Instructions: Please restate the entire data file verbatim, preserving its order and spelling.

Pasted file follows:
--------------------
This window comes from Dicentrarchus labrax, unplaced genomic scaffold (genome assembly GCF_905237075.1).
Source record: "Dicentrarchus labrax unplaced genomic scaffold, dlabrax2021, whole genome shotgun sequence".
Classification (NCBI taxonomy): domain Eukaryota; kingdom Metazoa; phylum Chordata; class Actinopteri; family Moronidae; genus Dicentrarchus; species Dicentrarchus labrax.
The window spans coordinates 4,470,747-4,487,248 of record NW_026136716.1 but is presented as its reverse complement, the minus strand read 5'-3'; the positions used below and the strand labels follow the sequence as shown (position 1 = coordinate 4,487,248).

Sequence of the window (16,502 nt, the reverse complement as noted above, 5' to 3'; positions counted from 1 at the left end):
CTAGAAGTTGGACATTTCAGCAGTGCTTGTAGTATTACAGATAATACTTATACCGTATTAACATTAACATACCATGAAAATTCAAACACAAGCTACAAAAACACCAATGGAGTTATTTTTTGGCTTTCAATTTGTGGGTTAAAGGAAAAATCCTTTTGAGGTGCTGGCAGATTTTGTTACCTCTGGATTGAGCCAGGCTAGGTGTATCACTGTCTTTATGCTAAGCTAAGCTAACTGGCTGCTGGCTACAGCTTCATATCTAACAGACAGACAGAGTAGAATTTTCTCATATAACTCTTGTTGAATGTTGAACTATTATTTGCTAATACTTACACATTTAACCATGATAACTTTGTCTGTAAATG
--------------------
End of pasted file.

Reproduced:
This window comes from Dicentrarchus labrax, unplaced genomic scaffold (genome assembly GCF_905237075.1).
Source record: "Dicentrarchus labrax unplaced genomic scaffold, dlabrax2021, whole genome shotgun sequence".
Classification (NCBI taxonomy): domain Eukaryota; kingdom Metazoa; phylum Chordata; class Actinopteri; family Moronidae; genus Dicentrarchus; species Dicentrarchus labrax.
The window spans coordinates 4,470,747-4,487,248 of record NW_026136716.1 but is presented as its reverse complement, the minus strand read 5'-3'; the positions used below and the strand labels follow the sequence as shown (position 1 = coordinate 4,487,248).

Sequence of the window (16,502 nt, the reverse complement as noted above, 5' to 3'; positions counted from 1 at the left end):
CTAGAAGTTGGACATTTCAGCAGTGCTTGTAGTATTACAGATAATACTTATACCGTATTAACATTAACATACCATGAAAATTCAAACACAAGCTACAAAAACACCAATGGAGTTATTTTTTGGCTTTCAATTTGTGGGTTAAAGGAAAAATCCTTTTGAGGTGCTGGCAGATTTTGTTACCTCTGGATTGAGCCAGGCTAGGTGTATCACTGTCTTTATGCTAAGCTAAGCTAACTGGCTGCTGGCTACAGCTTCATATCTAACAGACAGACAGAGTAGAATTTTCTCATATAACTCTTGTTGAATGTTGAACTATTATTTGCTAATACTTACACATTTAACCATGATAACTTTGTCTGTAAATG